Trained as a painter and conservator, Paul Gratz puts both skills to use as the owner and president of Gratz Gallery and Conservation Studio in Doylestown, Penn. Gratz opened his gallery in 1982 after studying at the Pennsylvania Academy of the Fine Arts. Since then, he has mounted dozens of exhibitions on artists affiliated with his alma mater. His catalogs range from Pennsylvania Painters and The New Hope Circle, a survey published in 2005, to tightly focused studies of Henry Bayley Snell (1858–1943) and Richard Lennox (b 1939), among others. “The Love of Impressionism and the Beauty of Bucks County” is the expert’s latest homage to a place of stunning beauty and the artists who captured its lasting appeal. The show continues through January 31.
What are some highlights of your new show?
The exhibition presents a private collection formed over three decades and emphasizes work by Pennsylvania Impressionists. We have a spectacular painting by George William Sotter (1879–1953), who did wonderful snow scenes with architectural elements, and one of John Folinsbee’s (1892–1972) first paintings, accompanied by a letter from him. One of my favorite paintings is “The Golden Oak” by Harry Leith-Ross (1886–1973).
When did scholars rediscover the Pennsylvania Impressionists?
Sam Hunter, a Princeton professor, compiled American Impressionism: The New Hope School in 1985 to accompany an exhibition jointly organized by the Richard Stuart Gallery and the Fort Lauderdale Museum of Art. That was really the beginning. The Pennsylvania Impressionists by Thomas C. Folk followed in 1997. The James A. Michener Art Museum, another great champion of this material, is four miles from us.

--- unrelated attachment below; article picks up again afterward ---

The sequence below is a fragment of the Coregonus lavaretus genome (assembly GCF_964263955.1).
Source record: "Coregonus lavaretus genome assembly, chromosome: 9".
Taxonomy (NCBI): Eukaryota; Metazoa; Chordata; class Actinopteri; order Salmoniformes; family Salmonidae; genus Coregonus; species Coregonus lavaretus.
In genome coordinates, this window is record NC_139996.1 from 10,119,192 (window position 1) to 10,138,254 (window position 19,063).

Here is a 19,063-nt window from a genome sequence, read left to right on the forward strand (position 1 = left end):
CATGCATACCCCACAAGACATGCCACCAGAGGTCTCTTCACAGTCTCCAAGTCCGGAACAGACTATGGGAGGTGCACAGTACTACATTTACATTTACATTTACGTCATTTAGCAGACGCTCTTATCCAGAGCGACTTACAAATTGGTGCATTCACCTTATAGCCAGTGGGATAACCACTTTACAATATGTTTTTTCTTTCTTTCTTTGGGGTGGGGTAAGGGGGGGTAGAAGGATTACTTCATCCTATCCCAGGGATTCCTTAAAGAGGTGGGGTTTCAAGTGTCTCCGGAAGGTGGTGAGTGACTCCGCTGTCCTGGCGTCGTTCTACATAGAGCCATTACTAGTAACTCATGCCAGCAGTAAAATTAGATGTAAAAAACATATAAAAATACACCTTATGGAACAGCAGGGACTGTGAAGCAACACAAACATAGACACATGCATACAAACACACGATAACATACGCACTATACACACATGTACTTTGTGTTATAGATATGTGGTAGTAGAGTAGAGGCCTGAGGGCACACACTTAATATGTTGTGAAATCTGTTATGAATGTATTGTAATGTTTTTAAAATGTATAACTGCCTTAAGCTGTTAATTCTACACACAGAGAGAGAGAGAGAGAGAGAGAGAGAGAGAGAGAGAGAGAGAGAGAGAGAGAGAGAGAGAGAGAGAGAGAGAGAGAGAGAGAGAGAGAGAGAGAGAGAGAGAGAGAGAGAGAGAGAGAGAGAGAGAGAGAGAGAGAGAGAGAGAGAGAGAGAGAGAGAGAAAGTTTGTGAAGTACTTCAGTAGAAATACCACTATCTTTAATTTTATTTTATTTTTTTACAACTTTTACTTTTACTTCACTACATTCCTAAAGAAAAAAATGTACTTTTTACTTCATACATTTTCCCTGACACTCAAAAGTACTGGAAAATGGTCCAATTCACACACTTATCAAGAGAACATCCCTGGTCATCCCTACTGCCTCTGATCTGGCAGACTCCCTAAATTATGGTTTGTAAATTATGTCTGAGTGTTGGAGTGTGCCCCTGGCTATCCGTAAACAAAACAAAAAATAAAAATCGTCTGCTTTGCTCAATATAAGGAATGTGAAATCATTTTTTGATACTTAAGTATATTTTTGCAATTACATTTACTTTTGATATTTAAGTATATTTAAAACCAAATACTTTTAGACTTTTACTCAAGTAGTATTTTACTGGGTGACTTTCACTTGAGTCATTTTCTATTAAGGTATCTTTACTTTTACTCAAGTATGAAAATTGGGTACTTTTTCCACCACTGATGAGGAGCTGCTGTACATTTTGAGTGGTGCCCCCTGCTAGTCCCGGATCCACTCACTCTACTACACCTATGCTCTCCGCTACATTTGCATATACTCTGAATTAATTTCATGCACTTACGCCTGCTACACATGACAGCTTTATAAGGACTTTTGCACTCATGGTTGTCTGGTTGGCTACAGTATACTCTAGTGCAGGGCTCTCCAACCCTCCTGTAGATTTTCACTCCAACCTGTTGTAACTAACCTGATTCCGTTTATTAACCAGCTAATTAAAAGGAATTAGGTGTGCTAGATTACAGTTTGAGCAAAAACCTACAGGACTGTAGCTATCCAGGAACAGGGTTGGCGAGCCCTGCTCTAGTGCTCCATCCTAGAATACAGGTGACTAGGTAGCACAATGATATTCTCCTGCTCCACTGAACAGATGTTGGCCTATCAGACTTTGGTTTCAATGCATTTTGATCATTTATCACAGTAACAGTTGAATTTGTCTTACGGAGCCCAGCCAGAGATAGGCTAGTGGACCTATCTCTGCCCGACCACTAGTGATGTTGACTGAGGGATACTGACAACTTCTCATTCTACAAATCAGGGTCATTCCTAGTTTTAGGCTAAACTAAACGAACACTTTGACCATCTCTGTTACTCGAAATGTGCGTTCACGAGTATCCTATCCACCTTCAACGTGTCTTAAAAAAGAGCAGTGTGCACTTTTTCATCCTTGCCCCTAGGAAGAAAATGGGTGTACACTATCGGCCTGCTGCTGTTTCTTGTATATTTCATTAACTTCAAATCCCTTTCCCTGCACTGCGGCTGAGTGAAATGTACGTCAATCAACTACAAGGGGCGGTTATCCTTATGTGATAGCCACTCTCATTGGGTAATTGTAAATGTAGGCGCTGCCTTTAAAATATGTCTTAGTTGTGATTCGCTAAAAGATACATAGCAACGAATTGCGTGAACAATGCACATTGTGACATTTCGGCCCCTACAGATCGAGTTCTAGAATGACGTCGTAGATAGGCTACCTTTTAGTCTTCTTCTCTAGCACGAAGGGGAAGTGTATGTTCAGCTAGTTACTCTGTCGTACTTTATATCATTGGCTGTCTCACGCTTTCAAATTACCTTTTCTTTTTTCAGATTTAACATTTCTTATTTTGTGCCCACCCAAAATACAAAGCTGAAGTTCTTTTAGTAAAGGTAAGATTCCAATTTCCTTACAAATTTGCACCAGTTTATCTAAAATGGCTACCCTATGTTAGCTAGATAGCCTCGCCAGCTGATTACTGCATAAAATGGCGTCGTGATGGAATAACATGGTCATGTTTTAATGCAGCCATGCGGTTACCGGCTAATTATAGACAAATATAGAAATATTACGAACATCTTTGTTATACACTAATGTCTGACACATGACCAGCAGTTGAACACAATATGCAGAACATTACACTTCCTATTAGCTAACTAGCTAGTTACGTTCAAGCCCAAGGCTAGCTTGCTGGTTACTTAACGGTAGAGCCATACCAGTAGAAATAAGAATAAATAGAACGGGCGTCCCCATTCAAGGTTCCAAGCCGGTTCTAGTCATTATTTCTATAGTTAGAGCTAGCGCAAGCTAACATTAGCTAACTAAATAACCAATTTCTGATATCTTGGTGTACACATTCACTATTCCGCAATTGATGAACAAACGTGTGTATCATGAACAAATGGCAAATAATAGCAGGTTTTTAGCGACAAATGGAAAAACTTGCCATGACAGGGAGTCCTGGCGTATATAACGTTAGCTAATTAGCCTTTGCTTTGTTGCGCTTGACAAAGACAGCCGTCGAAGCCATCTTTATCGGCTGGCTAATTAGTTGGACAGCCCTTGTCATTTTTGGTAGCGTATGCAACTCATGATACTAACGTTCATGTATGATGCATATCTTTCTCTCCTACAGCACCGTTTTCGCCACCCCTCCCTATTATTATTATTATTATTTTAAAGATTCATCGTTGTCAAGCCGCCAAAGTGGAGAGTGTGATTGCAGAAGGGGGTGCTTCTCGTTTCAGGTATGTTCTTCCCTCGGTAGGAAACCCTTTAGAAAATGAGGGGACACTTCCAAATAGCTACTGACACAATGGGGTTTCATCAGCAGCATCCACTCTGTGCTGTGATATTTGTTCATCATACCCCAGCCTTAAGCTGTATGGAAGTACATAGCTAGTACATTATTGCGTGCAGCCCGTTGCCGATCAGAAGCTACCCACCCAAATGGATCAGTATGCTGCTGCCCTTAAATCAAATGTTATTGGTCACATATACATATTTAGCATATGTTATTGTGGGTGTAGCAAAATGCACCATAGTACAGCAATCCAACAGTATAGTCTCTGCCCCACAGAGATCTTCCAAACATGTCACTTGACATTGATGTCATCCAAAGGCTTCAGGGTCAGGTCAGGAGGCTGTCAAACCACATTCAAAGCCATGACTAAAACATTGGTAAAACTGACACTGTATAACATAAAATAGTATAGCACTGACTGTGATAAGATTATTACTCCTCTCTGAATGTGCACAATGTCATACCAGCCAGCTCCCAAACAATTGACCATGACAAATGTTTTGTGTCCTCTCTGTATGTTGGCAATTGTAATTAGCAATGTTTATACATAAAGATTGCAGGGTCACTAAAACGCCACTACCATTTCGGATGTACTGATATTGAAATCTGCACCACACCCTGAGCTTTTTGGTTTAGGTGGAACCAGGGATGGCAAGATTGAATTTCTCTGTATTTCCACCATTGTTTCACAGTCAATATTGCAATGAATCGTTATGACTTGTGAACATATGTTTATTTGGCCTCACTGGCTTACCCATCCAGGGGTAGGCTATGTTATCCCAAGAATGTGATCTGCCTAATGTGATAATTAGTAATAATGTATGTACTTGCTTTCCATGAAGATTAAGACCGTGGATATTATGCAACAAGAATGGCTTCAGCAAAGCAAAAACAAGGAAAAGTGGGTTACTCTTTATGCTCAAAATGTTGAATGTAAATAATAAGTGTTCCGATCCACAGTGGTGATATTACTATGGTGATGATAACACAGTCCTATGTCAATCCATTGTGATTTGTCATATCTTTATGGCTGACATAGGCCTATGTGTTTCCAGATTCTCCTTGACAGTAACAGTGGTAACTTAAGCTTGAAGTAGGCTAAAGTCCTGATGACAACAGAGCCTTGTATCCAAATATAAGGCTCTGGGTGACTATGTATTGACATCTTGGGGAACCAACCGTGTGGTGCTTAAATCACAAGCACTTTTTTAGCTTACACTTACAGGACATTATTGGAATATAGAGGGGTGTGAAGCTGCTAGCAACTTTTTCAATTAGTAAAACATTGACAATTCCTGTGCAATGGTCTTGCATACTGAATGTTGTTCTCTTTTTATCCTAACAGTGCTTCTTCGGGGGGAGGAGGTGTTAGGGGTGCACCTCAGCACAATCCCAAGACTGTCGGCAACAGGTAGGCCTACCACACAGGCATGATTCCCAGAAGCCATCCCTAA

What’s the current state of the market?
The market is problematic. It was red hot in 2006 and has been climbing back since the recession. Something fresh and good will always sell. I’d say the market was upended by the iPhone. There are fewer and fewer good dealers. Too many people believe you can calculate the value of paintings by the square inch, without regard to age or condition, or knowledge of the artist’s best periods. On the other hand, I’m selling more paintings from my own website, including two that just went out to buyers in Maine and California.
Is interest in Pennsylvania Modernism on the upswing?
I’ve always promoted Modernist painting. We sell the work of Leonard Nelson (1912–1993) and Leon Kelly (1901–1982), two pioneers, as well as canvases by Hugh Breckenridge (1870–1937), Earl Horter (1881–1940) and Arthur Carles (1882–1952). But I still see more interest in Pennsylvania Impressionism. People relate to images of the area and are drawn to the artists’ wonderful use of color and handling of paint.
Don’t you deal in frames, as well?
Yes, we sell and conserve a lot of period frames. I especially like frames by the Bucks County artist Frederick Harer (1879–1947) and his disciple Bernard Badura (1986–1986), a New Hope resident who made frames for Daniel Garber (1880–1958) and Edward Redfield (1869–1965), among others.
When did you relocate your business?
In the fall of 2014. I decided that, instead of having a Main Street gallery, I’d move out to my conservation studio. It’s worked out well for me. We’re on a ten-acre farm, surrounded by protected land. I get a lot done here.
What launched your career as a conservator?
I had great teachers at PAFA, especially Joseph Amarotico (1931–1985) and Louis B. Sloan (1932–2008). I learned a lot about palette settings from Arthur DeCosta (b 1921). I also studied with Gustav Berger(1920–2006). He invented Beva, which replaced wax for lining paintings and is used by all the major museums. My first apprenticeship was with the brother of a friend. I apprenticed for other conservators, as well.
What projects do you accept?
We work with oil paintings, murals, architectural ornament and gilding. We don’t handle paper. Gold leaf is one of our specialities. I was a founding member of the Society of Gilders. The hardest thing as a conservator is to fix something that has been done poorly.
What are you working on now?
I’ve just finished up a large church mural — a 6-by-20-foot oil on canvas mounted on boards. I have a new project for the Church of the Sacred Heart in Trenton. It’s New Jersey’s first Catholic church. The painting is fabulous, a version of “St George and The Dragon.” The painting is mounted on the wall, so I have to use scaffolding.
Gratz Gallery at 5230 Silo Hill Road in Doylestown. For information, 215-348-2500 or www.gratzgallery.com.